Do Mormons worship Joseph Smith?

No. Mormons do not worship Joseph Smith any more than Catholics worship the Pope or Muslims worship Mohamed. Show more Show less

Does The Church of Jesus Christ of Latter-day Saints endorse political parties?

No, the Church does not endorse parties. Parties are transient and prone to corruption of various sorts. The Church does endorse righteous political issues but for the most part, the Church is silent in the political realm. It is our responsibilities as members and citizens to work political things out. Show more Show less

What do Mormons believe about the Bible? Do they regard it as Holy Scripture and the word of God?

Yes. The Bible is Holy Scripture and the word of God. It has been vital in bringing about the Lords purposes throughout the centuries. Show more Show less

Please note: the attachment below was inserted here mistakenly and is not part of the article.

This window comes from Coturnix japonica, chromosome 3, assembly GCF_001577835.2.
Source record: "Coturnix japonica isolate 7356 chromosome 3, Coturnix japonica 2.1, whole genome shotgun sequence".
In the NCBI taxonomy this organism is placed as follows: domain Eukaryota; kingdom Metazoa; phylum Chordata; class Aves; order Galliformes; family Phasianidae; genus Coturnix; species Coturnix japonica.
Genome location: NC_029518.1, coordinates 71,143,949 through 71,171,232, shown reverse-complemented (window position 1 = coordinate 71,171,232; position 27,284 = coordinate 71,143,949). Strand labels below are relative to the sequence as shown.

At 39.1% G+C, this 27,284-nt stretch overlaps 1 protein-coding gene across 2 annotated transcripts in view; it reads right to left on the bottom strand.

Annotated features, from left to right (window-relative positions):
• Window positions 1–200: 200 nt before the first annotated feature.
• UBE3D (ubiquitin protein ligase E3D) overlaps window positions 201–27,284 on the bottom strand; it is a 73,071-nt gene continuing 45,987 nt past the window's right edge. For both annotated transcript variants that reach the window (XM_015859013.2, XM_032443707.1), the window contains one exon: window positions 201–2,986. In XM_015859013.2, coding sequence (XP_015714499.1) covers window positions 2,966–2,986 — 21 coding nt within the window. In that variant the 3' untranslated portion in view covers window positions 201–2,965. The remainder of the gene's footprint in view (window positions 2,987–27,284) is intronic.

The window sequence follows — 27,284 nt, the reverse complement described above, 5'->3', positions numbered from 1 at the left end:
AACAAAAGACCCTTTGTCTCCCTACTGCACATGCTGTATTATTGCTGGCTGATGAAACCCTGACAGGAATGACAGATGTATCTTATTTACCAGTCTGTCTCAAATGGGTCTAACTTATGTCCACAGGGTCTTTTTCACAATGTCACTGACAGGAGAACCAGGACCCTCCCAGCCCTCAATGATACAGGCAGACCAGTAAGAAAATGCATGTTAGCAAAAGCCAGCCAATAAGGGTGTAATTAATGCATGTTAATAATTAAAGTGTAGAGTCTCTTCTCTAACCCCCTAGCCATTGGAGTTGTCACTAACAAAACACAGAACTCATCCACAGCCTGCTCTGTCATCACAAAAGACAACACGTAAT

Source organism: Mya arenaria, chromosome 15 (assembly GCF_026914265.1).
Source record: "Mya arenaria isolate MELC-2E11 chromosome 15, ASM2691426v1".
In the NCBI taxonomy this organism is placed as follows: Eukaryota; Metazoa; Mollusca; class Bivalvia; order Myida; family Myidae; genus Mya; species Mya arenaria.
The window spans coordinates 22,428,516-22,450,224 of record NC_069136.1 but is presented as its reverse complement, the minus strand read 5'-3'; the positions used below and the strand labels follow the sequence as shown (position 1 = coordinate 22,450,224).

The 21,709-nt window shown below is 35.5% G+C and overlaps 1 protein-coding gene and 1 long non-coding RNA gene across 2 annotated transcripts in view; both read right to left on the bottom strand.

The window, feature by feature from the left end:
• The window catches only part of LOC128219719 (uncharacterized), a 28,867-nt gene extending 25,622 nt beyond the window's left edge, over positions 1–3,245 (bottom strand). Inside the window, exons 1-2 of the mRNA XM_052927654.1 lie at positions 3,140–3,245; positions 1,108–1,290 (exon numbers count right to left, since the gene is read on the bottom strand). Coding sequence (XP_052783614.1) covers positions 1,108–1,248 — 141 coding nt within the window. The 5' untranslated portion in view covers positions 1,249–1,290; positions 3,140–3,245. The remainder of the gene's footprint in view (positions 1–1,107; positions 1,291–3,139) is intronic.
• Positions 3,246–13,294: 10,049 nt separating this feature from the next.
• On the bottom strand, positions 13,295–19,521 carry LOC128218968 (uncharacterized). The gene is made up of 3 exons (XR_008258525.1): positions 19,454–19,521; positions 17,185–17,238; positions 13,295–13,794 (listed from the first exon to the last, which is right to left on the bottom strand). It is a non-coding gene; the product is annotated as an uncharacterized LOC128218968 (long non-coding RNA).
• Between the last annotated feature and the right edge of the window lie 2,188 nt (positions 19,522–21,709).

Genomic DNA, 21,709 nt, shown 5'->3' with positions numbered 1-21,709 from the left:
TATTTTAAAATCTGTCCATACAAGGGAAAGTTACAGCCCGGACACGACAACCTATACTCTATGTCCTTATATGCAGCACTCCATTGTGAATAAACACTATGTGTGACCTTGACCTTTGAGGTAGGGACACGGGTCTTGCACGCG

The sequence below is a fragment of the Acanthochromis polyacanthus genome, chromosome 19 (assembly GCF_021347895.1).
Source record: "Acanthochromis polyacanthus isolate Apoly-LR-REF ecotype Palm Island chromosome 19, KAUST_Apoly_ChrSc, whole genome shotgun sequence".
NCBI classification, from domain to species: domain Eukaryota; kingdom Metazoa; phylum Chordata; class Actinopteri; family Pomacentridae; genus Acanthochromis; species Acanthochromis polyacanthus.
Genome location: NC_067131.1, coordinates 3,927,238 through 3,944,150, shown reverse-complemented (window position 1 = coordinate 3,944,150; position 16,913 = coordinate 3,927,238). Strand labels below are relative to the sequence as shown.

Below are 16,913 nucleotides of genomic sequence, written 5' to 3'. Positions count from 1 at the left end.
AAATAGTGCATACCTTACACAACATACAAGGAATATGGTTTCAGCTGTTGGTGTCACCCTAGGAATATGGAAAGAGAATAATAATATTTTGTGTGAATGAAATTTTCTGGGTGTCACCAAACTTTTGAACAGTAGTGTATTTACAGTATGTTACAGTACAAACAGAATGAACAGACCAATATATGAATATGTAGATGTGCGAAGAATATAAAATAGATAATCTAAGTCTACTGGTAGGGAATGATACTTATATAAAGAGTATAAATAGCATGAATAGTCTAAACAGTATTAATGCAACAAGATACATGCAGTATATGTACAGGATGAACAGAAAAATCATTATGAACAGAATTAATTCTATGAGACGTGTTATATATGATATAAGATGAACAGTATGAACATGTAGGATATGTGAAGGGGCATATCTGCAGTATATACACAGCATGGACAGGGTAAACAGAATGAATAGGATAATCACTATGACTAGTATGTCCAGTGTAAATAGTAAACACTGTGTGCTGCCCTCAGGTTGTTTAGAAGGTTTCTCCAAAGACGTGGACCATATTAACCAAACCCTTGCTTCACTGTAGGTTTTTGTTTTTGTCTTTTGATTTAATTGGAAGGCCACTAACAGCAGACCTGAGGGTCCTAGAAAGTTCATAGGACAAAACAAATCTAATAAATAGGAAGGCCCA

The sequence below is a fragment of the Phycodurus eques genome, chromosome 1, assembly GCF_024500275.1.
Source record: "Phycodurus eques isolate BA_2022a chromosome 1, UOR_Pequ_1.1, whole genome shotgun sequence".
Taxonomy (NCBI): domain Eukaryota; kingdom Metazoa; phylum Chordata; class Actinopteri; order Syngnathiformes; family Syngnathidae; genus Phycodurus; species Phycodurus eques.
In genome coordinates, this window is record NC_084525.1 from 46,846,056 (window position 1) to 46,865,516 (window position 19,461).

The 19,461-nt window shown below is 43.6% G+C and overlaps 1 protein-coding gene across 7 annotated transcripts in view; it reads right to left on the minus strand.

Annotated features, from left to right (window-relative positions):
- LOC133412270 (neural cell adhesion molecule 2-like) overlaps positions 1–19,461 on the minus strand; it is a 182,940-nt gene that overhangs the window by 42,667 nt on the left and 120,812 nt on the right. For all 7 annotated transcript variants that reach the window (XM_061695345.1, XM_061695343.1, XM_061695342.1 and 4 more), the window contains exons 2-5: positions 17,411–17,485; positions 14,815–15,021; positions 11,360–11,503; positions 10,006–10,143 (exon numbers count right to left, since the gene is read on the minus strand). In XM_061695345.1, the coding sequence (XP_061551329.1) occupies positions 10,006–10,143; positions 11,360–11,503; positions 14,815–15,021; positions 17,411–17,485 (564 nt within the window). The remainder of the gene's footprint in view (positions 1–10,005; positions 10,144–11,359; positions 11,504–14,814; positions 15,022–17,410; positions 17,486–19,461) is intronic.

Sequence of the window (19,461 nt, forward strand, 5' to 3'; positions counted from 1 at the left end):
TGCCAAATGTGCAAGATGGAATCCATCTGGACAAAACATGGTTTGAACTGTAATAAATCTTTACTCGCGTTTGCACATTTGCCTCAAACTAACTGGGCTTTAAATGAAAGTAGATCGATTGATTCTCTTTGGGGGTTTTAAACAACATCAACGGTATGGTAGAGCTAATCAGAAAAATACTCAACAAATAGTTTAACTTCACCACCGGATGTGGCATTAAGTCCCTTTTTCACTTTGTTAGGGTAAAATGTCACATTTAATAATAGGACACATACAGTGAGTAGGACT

How can we stop the spread and influence of pornography?

Pornography must be replaced with something else. If you pump the air out of a space, you create a vacuum. It takes great effort to create and maintain a vacuum. Eliminating sin, pornography included, is like that. Simply ripping it out of your life creates a vacuum in your time and energy. It is exceedingly difficult to create and maintain that vacuum. Rather, it is better to displace the pornography with other things. Push it out of your life. Don't try to pull it out. Every other sin or vice is like this as well. Show more Show less

What do Mormons believe about family?

The family is the basic unit of the church and of society. It is the building block of the church and of society. The stronger the building blocks, the stronger the edifice that you build with them. More than that though, it is the responsibility of both the church and society to uphold and strengthen the family. Show more Show less

How are the activities of the Mormon missionaries funded?

Missionaries, their family and their friends fund missionaries. Similar to the clergy, missionaries are unpaid by the Church primarily because that is how Christ established things. Furthermore, I understand it is best that way as a paid missionary is incentivized to serve the hand that feeds him rather than serve the Lord. Show more Show less